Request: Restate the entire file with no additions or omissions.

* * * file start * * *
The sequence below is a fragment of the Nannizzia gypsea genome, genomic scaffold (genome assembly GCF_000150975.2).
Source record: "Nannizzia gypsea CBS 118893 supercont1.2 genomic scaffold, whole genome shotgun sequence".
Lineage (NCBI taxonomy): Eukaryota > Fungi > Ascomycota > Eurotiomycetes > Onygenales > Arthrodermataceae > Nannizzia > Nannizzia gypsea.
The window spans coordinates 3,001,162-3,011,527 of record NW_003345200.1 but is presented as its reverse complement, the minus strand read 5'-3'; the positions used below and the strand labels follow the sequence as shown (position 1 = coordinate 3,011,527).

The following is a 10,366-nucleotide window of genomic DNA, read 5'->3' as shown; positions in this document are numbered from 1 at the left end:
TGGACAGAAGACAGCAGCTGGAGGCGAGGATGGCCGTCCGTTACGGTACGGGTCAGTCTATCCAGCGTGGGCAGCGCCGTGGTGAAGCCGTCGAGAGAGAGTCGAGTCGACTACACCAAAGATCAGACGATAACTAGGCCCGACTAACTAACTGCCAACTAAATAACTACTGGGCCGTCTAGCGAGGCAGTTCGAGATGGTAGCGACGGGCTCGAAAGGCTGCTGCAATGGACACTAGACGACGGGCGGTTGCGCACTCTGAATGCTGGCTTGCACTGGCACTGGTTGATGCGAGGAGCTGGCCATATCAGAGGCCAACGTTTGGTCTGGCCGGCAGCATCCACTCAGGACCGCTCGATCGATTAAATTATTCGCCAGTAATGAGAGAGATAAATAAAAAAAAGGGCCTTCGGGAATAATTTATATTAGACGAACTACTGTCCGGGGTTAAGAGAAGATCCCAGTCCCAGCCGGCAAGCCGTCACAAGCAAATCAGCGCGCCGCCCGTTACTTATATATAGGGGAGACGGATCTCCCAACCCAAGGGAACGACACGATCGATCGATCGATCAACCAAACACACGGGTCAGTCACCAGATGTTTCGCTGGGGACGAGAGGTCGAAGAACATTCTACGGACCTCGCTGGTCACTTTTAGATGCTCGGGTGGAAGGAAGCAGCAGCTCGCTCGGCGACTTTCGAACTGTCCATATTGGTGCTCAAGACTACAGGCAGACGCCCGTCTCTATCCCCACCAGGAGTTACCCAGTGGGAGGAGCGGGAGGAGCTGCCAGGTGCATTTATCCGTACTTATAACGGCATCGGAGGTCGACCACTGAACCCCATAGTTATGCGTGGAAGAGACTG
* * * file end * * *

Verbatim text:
The sequence below is a fragment of the Nannizzia gypsea genome, genomic scaffold (genome assembly GCF_000150975.2).
Source record: "Nannizzia gypsea CBS 118893 supercont1.2 genomic scaffold, whole genome shotgun sequence".
Lineage (NCBI taxonomy): Eukaryota > Fungi > Ascomycota > Eurotiomycetes > Onygenales > Arthrodermataceae > Nannizzia > Nannizzia gypsea.
The window spans coordinates 3,001,162-3,011,527 of record NW_003345200.1 but is presented as its reverse complement, the minus strand read 5'-3'; the positions used below and the strand labels follow the sequence as shown (position 1 = coordinate 3,011,527).

The following is a 10,366-nucleotide window of genomic DNA, read 5'->3' as shown; positions in this document are numbered from 1 at the left end:
TGGACAGAAGACAGCAGCTGGAGGCGAGGATGGCCGTCCGTTACGGTACGGGTCAGTCTATCCAGCGTGGGCAGCGCCGTGGTGAAGCCGTCGAGAGAGAGTCGAGTCGACTACACCAAAGATCAGACGATAACTAGGCCCGACTAACTAACTGCCAACTAAATAACTACTGGGCCGTCTAGCGAGGCAGTTCGAGATGGTAGCGACGGGCTCGAAAGGCTGCTGCAATGGACACTAGACGACGGGCGGTTGCGCACTCTGAATGCTGGCTTGCACTGGCACTGGTTGATGCGAGGAGCTGGCCATATCAGAGGCCAACGTTTGGTCTGGCCGGCAGCATCCACTCAGGACCGCTCGATCGATTAAATTATTCGCCAGTAATGAGAGAGATAAATAAAAAAAAGGGCCTTCGGGAATAATTTATATTAGACGAACTACTGTCCGGGGTTAAGAGAAGATCCCAGTCCCAGCCGGCAAGCCGTCACAAGCAAATCAGCGCGCCGCCCGTTACTTATATATAGGGGAGACGGATCTCCCAACCCAAGGGAACGACACGATCGATCGATCGATCAACCAAACACACGGGTCAGTCACCAGATGTTTCGCTGGGGACGAGAGGTCGAAGAACATTCTACGGACCTCGCTGGTCACTTTTAGATGCTCGGGTGGAAGGAAGCAGCAGCTCGCTCGGCGACTTTCGAACTGTCCATATTGGTGCTCAAGACTACAGGCAGACGCCCGTCTCTATCCCCACCAGGAGTTACCCAGTGGGAGGAGCGGGAGGAGCTGCCAGGTGCATTTATCCGTACTTATAACGGCATCGGAGGTCGACCACTGAACCCCATAGTTATGCGTGGAAGAGACTG